Skip to main content

The Globe and Mail

Canadian oil could get an unexpected route to Asian markets

Saint John’s ice-free, deep-water port would allow crude to be loaded onto the largest tankers.

BRIAN ATKINSON/The Globe and Mail

TransCanada Corp.'s proposed Energy East pipeline could give western oil producers back-door access to Asian markets at a reasonable transportation cost if it reaches Saint John.

While politicians have focused on the provision of Canadian crude to eastern refineries, Saint John's ice-free, deep-water port would allow crude to be loaded onto the largest tankers, providing an economical route to India at least, and perhaps China, Bank of Nova Scotia senior economist Patricia Mohr said Tuesday.

"The [west-to-east] pipeline certainly compares favourably to other options for moving crude, especially by rail to the east coast," Ms. Mohr said in an interview. "The line would provide vitally needed new export outlets for Western Canadian oil producers, especially to the U.S. east coast, Europe and, interestingly, to India, which is a growth market."

Story continues below advertisement

TransCanada is expected to announce soon whether it intends to proceed with the pipeline, which would ship up to 850,000 barrels a day to Eastern Canada. Word could come as early as this week – and company executives have sounded bullish on its prospects for bringing western crude not only to Quebec but all the way to Saint John.

In a report Tuesday, Ms. Mohr estimated transportation costs for various routes. She said Alberta-to-Saint-John costs would be $7 (U.S.) a barrel by pipeline, versus $15 a barrel to reach the city's Irving refinery by rail from Western Canada. Pipeline costs to the U.S. Gulf Coast would be comparable to those of Energy East, at $6 to $8 a barrel, while the proposed North Gateway pipeline through B.C. would carry a transportation cost of $3.30 a barrel.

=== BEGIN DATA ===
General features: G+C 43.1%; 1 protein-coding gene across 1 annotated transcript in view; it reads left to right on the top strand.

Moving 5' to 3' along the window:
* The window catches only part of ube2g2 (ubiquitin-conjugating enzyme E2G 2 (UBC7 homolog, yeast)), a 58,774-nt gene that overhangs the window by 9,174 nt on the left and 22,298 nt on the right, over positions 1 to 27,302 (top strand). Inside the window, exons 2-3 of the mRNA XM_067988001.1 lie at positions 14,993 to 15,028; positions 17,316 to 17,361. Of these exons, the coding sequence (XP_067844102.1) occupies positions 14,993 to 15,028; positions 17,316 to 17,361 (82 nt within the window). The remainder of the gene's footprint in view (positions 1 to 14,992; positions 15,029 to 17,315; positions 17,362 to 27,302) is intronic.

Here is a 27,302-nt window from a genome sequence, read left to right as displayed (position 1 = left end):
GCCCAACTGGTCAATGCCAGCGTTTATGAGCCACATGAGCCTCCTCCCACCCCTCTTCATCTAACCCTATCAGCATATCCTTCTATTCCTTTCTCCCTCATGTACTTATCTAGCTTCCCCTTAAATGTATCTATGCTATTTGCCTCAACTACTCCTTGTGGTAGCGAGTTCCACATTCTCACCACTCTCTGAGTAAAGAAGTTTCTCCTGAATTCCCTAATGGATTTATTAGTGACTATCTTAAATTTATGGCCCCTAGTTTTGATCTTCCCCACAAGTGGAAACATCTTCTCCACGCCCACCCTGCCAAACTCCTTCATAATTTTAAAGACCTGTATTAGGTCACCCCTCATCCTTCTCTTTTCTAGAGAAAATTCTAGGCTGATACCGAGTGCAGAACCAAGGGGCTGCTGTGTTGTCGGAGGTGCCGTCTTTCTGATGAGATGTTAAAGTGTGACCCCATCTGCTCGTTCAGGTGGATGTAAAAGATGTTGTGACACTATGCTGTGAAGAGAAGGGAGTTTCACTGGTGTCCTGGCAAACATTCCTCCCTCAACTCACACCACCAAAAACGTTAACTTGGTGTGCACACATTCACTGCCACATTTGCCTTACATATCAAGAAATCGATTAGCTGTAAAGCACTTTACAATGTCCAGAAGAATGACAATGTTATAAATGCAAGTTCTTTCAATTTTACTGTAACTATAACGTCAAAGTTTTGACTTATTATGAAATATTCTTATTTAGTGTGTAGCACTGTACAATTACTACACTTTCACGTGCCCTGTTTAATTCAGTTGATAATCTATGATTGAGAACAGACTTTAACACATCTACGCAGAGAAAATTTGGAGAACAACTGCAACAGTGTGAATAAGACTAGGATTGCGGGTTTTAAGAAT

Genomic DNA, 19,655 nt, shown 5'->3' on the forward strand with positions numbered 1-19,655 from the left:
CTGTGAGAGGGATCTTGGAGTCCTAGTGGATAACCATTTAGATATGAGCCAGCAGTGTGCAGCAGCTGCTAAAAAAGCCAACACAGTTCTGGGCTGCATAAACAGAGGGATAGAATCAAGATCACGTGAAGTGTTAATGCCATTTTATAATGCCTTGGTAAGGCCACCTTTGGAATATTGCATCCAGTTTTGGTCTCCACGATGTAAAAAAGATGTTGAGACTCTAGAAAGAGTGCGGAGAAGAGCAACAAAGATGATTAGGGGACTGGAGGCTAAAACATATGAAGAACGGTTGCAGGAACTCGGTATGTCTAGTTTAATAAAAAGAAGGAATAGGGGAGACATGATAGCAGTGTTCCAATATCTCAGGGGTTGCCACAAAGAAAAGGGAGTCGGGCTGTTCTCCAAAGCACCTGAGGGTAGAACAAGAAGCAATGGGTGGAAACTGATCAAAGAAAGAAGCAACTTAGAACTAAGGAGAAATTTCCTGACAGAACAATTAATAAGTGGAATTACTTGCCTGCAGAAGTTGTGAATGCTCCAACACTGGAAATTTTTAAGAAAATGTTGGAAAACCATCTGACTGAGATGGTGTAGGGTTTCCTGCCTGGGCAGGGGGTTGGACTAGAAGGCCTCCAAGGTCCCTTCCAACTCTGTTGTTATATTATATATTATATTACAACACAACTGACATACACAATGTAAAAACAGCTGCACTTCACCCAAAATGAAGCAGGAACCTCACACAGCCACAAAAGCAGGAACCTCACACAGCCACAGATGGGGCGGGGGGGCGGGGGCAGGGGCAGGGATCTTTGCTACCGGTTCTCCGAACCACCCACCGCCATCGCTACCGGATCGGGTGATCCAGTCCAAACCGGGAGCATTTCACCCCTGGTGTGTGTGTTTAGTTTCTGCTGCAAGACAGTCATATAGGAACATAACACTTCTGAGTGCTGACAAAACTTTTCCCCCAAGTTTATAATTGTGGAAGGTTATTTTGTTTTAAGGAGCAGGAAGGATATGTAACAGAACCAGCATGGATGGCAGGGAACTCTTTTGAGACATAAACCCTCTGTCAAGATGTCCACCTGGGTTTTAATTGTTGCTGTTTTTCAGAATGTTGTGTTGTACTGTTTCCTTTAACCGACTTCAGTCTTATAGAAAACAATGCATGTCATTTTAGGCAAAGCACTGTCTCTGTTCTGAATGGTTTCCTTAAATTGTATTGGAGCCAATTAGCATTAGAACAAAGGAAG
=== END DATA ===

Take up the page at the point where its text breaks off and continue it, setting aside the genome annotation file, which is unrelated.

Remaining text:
Ports in Quebec are eager to provide export capacity for western producers. Both Montreal and Quebec City currently offload imported crude for refineries in those cities, but that traffic would largely be lost if TransCanada proceeds and Enbridge Inc. wins approval to reverse its Line 9, which currently carries imported crude from Quebec to refineries in Southwestern Ontario.

Quebec City can handle large tankers, but not the ultra-large ones that could dock at Port Saint John. Pipeline access to Saint John would make it commercially viable to ship diluted bitumen to India's west coast, home to a large and complex refining sector led by multinational Reliance Industries.

At this early stage, the TransCanada proposal has so far not run into the stiff political resistance that has plagued the company's proposed Keystone XL pipeline from Alberta to the Gulf Coast or Enbridge's Northern Gateway project, though resistance could grow in Quebec and elsewhere.

Report an error Licensing Options
About the Author
Global Energy Reporter

Shawn McCarthy is an Ottawa-based, national business correspondent for The Globe and Mail, covering a global energy beat. He writes on various aspects of the international energy industry, from oil and gas production and refining, to the development of new technologies, to the business implications of climate-change regulations. More

Comments

The Globe invites you to share your views. Please stay on topic and be respectful to everyone. For more information on our commenting policies and how our community-based moderation works, please read our Community Guidelines and our Terms and Conditions.

We’ve made some technical updates to our commenting software. If you are experiencing any issues posting comments, simply log out and log back in.

Discussion loading… ✨

Combined Shape Created with Sketch.

Combined Shape Created with Sketch.

Thank you!

You are now subscribed to the newsletter at

You can unsubscribe from this newsletter or Globe promotions at any time by clicking the link at the bottom of the newsletter, or by emailing us at privacy@globeandmail.com.